-Epsilon: maniolazione ephemeris data are biased (per hour)

-Dither: variations repetitively to watches (each 4-15 minutes)

**Source of the errors
Geometry of the satellites (PDO)**

The error increases if the satellites formed between their acute angles

It is expressed through these values

- Gdop-Geometric Diluition Of Precision
- Pdop-Position Diluition Of Precision
- Hdop-Horizontal Diluition Of Precision
- Vdop-Vertical Diluition Of Precision
- Edop-East Diluition Of Precision
- Ndop-North Diluition Of Precision
- Tdop-Time Diluition Of Precision
- Gdop
^{2 = }^{2}+^{2}Tpod Pdop - Pdop
^{2 = }^{2}+^{2}Vpod Hdop - Hdop
^{2 = }^{2}+^{2}Npod Edop

- Gdop

Summary

Typical errors:

- Satellite clock 0.5 m
- Ephemeris 0.5 m
- Receiver 1.0 m
- Iono/troposphere 3.5 m
- Total (rms) 5-10 m

Multiplying by the HDOP you causes a about 8-30 m

With S/A enable 100 m

**Summary**

- The trilateration from satellites is the basis of GPS system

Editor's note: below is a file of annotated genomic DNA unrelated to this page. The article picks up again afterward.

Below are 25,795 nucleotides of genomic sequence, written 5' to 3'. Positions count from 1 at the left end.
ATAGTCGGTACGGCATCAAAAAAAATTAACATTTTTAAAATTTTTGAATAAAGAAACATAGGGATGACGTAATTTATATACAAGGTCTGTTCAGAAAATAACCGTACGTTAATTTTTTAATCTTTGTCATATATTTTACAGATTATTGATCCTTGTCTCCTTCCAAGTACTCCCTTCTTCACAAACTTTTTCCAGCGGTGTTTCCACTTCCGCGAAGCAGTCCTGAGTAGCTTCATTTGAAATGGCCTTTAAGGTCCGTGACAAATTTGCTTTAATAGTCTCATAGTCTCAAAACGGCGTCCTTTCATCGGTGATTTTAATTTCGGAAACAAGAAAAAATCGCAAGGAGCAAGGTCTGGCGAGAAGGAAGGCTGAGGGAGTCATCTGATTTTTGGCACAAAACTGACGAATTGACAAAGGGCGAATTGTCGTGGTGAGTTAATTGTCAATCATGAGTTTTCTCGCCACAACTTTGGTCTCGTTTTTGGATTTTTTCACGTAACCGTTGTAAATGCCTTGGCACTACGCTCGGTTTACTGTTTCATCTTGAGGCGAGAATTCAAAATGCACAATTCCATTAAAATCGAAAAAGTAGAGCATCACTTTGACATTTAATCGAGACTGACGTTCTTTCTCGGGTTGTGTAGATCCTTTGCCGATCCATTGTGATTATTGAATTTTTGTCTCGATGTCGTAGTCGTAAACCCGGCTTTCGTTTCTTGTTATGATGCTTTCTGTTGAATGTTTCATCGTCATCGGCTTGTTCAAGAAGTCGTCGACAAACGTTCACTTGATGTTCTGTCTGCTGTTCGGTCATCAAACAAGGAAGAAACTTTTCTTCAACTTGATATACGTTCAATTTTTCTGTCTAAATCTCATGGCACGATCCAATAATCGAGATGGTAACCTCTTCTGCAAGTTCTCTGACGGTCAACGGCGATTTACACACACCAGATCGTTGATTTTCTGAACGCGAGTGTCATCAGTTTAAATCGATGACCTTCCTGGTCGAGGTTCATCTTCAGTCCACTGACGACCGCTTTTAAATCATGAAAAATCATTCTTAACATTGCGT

- The GPS measures the distance from the satellites using the signals traveling at the speed of light
- To measure the distance from the satellites you need a good watch and a fourth satellite
- In addition to measuring the distance you need to know the position of the satellites
- For the location we analyze the various errors due to the ionosphere, troposphere and geometry of the satellites

**The GPS in topography**

- Sources of error affect equally on all receivers who see the same satellites
- The relative position of two or more GPS receivers can be known with great precision
- The analysis of received signals simultaneously from 2 door tools in precision of even a few millimeters